Use this URL to cite or link to this record in EThOS:
Title: Representation and decision making in the immune system
Author: McEwan, Chris
ISNI:       0000 0004 2707 1837
Awarding Body: Edinburgh Napier University
Current Institution: Edinburgh Napier University
Date of Award: 2010
Availability of Full Text:
Access from EThOS:
Access from Institution:
The immune system has long been attributed cognitive capacities such as "recognition" of pathogenic agents; "memory" of previous infections; "regulation" of a cavalry of detector and effector cells; and "adaptation" to a changing environment and evolving threats. Ostensibly, in preventing disease the immune system must be capable of discriminating states of pathology in the organism; identifying causal agents or ``pathogens''; and correctly deploying lethal effector mechanisms. What is more, these behaviours must be learnt insomuch as the paternal genes cannot encode the pathogenic environment of the child. Insights into the mechanisms underlying these phenomena are of interest, not only to immunologists, but to computer scientists pushing the envelope of machine autonomy. This thesis approaches these phenomena from the perspective that immunological processes are inherently inferential processes. By considering the immune system as a statistical decision maker, we attempt to build a bridge between the traditionally distinct fields of biological modelling and statistical modelling. Through a mixture of novel theoretical and empirical analysis we assert the efficacy of competitive exclusion as a general principle that benefits both. For the immunologist, the statistical modelling perspective allows us to better determine that which is phenomenologically sufficient from the mass of observational data, providing quantitative insight that may offer relief from existing dichotomies. For the computer scientist, the biological modelling perspective results in a theoretically transparent and empirically effective numerical method that is able to finesse the trade-off between myopic greediness and intractability in domains such as sparse approximation, continuous learning and boosting weak heuristics. Together, we offer this as a modern reformulation of the interface between computer science and immunology, established in the seminal work of Perelson and collaborators, over 20 years ago.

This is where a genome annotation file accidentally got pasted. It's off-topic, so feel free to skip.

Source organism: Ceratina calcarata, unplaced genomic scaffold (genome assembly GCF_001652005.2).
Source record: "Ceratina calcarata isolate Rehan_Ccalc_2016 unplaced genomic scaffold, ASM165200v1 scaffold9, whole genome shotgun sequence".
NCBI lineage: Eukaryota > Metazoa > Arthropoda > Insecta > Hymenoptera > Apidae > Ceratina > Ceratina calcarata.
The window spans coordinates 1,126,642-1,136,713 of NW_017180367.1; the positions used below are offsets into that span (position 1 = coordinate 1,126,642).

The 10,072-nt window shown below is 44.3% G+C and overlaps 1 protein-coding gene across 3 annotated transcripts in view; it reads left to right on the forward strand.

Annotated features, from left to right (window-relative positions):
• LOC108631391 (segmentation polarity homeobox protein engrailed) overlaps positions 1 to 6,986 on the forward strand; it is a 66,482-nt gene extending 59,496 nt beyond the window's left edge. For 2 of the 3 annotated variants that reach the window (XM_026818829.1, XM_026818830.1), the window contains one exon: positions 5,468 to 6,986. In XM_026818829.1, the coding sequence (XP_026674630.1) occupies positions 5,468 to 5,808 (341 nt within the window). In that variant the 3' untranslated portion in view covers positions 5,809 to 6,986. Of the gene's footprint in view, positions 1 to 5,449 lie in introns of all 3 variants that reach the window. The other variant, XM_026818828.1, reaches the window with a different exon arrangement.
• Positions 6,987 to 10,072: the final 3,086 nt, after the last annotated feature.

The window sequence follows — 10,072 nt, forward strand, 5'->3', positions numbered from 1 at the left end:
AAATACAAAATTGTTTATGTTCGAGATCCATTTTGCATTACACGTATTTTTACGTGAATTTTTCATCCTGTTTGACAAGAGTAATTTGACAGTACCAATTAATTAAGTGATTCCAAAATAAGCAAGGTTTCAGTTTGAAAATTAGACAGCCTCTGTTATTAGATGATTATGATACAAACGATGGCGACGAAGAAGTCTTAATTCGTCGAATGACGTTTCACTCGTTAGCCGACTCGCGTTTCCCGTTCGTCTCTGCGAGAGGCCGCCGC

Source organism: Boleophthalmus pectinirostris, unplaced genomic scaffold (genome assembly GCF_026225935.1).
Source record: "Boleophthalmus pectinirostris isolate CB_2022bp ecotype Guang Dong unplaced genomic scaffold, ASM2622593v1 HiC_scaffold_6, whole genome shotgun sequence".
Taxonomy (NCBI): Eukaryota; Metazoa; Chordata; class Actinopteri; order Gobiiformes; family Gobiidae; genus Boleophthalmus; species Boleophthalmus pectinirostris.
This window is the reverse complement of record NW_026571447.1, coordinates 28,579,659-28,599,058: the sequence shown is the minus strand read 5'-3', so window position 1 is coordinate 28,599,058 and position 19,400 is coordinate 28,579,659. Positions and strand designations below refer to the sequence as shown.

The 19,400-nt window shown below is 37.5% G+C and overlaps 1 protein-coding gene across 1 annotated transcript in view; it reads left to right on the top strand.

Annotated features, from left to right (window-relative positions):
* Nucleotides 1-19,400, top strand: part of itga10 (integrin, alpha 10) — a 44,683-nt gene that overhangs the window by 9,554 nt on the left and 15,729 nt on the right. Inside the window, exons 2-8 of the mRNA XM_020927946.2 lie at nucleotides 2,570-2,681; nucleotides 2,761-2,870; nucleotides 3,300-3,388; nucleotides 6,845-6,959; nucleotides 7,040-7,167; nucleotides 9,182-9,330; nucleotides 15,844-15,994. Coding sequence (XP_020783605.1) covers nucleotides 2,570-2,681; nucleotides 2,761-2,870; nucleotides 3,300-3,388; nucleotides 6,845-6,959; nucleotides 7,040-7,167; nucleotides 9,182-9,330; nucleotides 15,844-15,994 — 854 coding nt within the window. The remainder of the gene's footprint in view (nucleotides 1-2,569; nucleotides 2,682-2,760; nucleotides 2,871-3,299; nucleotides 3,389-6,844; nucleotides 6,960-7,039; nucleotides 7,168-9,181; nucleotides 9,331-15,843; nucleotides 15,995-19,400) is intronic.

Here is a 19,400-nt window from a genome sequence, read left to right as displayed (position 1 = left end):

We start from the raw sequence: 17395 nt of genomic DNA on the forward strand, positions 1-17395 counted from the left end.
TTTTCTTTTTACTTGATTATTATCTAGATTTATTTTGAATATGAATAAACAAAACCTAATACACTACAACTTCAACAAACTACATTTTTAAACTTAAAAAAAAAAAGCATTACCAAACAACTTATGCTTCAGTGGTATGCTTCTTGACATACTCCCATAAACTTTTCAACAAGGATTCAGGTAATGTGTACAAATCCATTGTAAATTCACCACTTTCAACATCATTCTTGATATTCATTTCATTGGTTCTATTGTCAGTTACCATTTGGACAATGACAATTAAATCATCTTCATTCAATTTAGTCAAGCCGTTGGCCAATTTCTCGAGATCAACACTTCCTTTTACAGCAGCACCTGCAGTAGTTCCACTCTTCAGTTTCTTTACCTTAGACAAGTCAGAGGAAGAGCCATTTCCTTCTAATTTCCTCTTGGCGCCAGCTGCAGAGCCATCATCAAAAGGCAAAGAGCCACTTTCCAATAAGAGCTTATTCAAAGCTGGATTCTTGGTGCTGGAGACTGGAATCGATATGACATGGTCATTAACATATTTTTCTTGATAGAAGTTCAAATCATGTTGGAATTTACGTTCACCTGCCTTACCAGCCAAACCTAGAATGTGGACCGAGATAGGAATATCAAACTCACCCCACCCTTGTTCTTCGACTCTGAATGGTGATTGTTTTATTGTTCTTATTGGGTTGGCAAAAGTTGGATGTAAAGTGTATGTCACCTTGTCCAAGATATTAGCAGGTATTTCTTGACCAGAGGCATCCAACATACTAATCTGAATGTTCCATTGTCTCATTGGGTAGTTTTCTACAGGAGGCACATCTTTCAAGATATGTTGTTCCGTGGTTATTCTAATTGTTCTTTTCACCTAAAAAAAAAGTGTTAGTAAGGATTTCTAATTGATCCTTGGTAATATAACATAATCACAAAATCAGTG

Supervisor: Armitage, Alistair Sponsor: Not available
Qualification Name: Thesis (Ph.D.) Qualification Level: Doctoral
EThOS ID:  DOI: Not available
Keywords: QA75 Electronic computers. Computer science